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More than 12-hundred missing in the California wildfires. Also on the Monday rundown: a pair of reports on gun violence in the nation; plus concerns that proposed Green-Card rules favor the wealthy.

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Safe Haven Vacation Site for Blacks Wins National Recognition

PHOTO: A Colorado landmark that provided a safe-haven vacation site to blacks during segregation received national recognition this week. Winks Lodge hosted middle-class families as well as noted artists such as Duke Ellington and Lena Horne. Photo credit: Hustvedt/Wikimedia Commons.
PHOTO: A Colorado landmark that provided a safe-haven vacation site to blacks during segregation received national recognition this week. Winks Lodge hosted middle-class families as well as noted artists such as Duke Ellington and Lena Horne. Photo credit: Hustvedt/Wikimedia Commons.
June 19, 2015

DENVER - Summertime means vacation for a lot of Coloradans. If you've got the cash, you can go anywhere you like. But that hasn't always been true for all of the state's residents.

During the last 40 years of segregation, if you were black there weren't many options - but you could take a vacation safely at Winks Lodge.

The land surrounding the lodge was added to the National Register of Historic Places this week. Steve Turner, vice president for preservation at History Colorado, said Winks Lodge was a mountain oasis for people of color.

"This was a place where they could go, could camp, fish, do all the things that we take for granted," he said, "and not have to worry about all of the issues that came with living in a segregated society."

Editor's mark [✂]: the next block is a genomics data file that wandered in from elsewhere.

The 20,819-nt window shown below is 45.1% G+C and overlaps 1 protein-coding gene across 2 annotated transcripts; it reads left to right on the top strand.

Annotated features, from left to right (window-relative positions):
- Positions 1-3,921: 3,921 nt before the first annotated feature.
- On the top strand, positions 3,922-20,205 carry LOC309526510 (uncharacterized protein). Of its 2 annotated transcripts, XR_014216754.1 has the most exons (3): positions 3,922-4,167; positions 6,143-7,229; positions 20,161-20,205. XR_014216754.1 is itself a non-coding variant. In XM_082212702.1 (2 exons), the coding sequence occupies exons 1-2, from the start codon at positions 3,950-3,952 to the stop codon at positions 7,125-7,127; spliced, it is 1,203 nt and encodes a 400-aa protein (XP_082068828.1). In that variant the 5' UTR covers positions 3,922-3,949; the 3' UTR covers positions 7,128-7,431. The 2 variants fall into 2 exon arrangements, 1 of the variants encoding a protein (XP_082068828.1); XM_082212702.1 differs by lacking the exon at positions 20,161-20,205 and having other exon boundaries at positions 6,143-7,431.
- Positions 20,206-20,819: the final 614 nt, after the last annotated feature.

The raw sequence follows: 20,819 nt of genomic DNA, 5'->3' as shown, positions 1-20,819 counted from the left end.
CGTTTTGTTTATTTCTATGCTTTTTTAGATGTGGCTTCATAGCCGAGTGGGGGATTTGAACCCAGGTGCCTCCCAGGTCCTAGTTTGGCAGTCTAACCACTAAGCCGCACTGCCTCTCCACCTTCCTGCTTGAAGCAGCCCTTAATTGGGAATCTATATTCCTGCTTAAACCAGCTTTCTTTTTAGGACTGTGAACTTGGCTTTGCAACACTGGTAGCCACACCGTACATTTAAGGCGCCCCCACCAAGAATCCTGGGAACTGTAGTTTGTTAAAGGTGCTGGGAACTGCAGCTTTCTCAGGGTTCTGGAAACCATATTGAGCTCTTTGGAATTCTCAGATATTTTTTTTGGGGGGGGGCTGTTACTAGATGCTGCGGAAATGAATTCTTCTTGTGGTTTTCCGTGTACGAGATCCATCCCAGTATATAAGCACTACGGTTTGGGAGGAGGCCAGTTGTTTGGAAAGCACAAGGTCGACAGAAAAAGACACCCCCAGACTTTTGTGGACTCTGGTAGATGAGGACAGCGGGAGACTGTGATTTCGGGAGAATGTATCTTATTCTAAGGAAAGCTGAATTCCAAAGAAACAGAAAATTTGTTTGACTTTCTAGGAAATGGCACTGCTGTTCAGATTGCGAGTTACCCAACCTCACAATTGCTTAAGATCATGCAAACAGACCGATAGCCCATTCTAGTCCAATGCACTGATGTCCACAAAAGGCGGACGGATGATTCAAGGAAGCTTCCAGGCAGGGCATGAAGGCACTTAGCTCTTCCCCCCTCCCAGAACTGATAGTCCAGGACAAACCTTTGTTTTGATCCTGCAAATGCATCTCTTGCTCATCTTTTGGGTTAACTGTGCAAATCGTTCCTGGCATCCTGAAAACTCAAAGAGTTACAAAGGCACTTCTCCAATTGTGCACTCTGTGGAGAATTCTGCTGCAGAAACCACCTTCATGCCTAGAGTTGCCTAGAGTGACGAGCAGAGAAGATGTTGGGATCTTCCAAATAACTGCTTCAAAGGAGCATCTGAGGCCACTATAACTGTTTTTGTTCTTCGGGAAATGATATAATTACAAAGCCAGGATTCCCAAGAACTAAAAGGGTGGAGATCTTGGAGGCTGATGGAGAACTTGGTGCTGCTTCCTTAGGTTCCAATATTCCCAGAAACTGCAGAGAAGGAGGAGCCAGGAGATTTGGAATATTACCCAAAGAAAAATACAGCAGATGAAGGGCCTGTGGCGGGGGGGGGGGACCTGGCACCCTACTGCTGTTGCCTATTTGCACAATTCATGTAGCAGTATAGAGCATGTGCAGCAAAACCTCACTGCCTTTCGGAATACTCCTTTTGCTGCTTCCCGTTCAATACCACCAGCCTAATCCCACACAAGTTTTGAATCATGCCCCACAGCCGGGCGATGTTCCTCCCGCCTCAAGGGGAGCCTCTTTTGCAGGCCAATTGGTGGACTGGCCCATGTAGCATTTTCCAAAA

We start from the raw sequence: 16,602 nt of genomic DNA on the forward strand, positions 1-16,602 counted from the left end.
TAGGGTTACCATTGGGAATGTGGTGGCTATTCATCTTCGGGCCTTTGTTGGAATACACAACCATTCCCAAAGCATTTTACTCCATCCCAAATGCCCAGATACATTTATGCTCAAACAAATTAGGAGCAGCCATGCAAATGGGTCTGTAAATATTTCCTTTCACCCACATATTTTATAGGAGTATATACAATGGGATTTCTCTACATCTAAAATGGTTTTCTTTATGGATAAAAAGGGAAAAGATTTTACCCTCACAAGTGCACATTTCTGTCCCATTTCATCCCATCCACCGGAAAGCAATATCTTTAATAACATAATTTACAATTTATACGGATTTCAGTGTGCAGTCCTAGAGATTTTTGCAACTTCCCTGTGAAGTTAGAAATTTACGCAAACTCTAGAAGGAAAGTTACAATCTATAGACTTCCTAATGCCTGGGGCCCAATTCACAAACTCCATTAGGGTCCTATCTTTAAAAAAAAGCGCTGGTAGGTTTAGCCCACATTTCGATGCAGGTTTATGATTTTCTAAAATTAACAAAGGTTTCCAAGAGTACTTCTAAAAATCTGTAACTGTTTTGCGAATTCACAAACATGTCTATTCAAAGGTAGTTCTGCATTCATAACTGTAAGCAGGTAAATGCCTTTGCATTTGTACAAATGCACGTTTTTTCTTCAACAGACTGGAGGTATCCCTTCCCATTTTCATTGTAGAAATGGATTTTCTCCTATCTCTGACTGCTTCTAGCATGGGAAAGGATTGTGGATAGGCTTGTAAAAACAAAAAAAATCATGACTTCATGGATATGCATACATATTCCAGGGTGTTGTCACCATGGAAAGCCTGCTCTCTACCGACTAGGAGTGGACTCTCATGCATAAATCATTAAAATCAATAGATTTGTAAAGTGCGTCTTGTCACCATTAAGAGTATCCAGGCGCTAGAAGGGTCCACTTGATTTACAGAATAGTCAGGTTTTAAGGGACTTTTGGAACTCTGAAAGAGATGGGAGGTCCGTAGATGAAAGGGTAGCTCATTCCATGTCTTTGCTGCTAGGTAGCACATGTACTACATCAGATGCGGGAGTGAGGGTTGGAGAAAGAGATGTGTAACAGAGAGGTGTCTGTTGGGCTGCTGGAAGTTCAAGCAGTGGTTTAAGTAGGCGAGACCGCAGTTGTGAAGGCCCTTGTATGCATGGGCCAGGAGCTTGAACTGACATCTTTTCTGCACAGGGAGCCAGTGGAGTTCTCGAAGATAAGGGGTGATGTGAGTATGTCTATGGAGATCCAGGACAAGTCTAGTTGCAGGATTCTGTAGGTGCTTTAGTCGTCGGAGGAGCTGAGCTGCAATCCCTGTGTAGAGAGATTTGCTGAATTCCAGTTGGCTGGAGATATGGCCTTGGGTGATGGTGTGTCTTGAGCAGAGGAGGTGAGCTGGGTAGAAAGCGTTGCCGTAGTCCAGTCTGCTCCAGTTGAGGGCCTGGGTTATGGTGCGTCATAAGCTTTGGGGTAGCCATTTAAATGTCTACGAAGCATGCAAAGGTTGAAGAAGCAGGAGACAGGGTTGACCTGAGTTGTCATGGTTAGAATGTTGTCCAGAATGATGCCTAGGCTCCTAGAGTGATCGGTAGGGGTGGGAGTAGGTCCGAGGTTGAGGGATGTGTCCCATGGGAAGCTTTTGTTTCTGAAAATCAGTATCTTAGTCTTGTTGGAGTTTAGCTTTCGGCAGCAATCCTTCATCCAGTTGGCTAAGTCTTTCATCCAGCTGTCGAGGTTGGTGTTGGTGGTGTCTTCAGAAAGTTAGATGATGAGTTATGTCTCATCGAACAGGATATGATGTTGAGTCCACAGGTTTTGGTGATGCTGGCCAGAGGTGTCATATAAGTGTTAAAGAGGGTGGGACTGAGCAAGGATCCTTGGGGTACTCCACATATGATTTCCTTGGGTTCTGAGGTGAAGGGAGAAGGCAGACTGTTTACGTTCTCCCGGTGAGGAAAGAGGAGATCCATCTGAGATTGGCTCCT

In 1925, Obrey Wendell "Winks" Hamlet bought a parcel of land in Gilpin County's Lincoln Hills. At the time, it was the only black-owned resort area west of the Mississippi. Completed in 1928, Winks Lodge was three stories high and had six bedrooms. Over time, additional facilities were added, including a honeymoon cabin, an orange cabin, a tin house, a three-plex cabin and Winks Tavern.

Turner said Winks Lodge was one of only a handful of resorts in the nation that allowed blacks. He said the site hosted many of America's most famous artists, who would visit before or after performances in Denver's Five Points jazz venues.

"Duke Ellington, Lena Horne, Count Basie, there were writers, Langston Hughes," Turner said. "They would give impromptu performances and readings, and it was just really a cultural center."

Winks Lodge operated until Hamlet's death in 1965 and was added to the National Register in 1980. Turner said this week's amendment to increase the boundary in the official registry demonstrates the site's national importance to ethnic and American heritage.

Eric Galatas, Public News Service - CO